After seven years, Windows 7 is rapidly approaching its final days. Already phased out of Standard Support cycle, Windows 7 will soon leave the authorized sales market on October 31st. If you are in the market for a Windows 7 PC, your options are about to get a bit more limited.
Microsoft support and sale cycles are something most people don’t spent a lot of time thinking about. For each operating system, Microsoft gives a set “end date” for the sale, Standard Support and Extended Support of a product. The end of Standard Support is the date that an operating system will stop receiving new features and quality of life patches. The end of Windows 7 Standard Support occurred back on January 13th, 2015. End of Extended Support is when an operating system will stop receiving security updates and patches. These updates help protect against viruses and malware. The End of Sales date is a bit more complicated because it effects more than just the official Microsoft distribution channels.
Officially, the End of Sales date means that OEMs (original equipment manufacturer) can no longer build PCs with Windows 7 Pro after October 31, 2016. This does open up a few loopholes, however. While new PCs are a no-go, the restriction does not include computers built prior to the deadline. This means that old inventory can still be sold as normal. Enterprise customers with volume licensing agreements are also granted a bit of freedom in that they may continue to use custom install images that incorporate their preferred version of Windows.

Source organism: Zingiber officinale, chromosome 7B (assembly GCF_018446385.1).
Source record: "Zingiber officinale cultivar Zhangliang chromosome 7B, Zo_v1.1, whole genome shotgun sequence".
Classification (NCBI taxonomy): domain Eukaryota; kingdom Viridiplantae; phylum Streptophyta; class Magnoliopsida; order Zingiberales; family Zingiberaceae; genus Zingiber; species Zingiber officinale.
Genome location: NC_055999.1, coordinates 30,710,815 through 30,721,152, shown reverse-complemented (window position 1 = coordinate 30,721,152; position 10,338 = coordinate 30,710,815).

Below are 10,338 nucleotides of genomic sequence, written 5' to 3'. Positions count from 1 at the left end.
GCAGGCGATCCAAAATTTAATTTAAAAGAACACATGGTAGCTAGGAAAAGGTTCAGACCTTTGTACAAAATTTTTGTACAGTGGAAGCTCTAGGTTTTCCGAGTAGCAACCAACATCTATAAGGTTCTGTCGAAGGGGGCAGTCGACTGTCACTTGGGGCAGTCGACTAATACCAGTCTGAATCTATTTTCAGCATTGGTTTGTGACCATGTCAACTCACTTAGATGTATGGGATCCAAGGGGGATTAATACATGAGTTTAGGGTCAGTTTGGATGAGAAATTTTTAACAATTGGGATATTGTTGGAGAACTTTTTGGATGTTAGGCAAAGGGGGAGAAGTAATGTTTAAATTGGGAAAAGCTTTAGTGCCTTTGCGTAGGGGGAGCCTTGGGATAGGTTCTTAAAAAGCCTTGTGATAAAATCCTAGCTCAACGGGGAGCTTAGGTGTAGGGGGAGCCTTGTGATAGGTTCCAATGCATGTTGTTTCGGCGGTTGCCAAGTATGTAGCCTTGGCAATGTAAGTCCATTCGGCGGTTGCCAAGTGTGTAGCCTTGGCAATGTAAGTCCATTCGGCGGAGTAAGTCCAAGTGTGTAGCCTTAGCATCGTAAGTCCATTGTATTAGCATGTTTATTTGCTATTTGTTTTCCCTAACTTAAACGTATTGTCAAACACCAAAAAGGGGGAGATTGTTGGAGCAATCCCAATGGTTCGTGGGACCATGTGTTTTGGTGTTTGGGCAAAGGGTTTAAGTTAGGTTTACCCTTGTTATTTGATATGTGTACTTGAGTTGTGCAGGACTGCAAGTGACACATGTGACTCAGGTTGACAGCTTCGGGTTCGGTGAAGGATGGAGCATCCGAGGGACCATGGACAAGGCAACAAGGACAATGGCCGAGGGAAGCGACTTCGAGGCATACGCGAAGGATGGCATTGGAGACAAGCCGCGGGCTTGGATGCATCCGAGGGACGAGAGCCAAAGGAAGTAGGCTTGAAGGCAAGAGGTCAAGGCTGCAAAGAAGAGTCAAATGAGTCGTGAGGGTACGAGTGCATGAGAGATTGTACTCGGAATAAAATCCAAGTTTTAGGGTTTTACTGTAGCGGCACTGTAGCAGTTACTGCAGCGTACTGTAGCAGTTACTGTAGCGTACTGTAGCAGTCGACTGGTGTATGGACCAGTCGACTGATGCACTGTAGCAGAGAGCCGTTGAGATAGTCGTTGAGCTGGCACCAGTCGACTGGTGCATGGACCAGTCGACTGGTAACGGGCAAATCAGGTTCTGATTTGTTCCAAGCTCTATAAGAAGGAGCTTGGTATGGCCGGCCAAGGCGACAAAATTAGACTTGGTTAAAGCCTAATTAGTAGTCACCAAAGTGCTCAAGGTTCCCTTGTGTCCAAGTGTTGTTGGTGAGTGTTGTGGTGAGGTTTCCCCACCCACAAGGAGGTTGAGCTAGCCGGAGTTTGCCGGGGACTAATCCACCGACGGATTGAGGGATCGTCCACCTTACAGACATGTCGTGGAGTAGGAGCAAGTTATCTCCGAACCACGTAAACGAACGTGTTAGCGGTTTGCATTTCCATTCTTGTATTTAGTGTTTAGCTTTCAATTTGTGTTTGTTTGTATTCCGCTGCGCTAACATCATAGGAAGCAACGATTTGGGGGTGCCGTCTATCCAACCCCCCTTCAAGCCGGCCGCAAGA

These two options are fine for personal users and enterprise class businesses but it does leave small and medium businesses without much room to expand. Even if these businesses manage to attain a copy of Windows 7, running the OS on modern hardware can introduce its own problems. Without official support from Microsoft and no economic incentive, hardware developers have no reason to develop drivers or support tools for old operating systems. This means that any compatibility problems fall on the user to either fix or ignore at their own peril. Either way, as the Extended End of Support date grows nearer, considering an upgrade to Windows 10 is likely a better long term investment.
If your business is still unsure about what upgrade path to take, we can help. Contact our support team and we will help guide you on the path to a successful Operating System upgrade.
– Richard Keene
IT Computer Support of New York
Webmaster and Lead Designer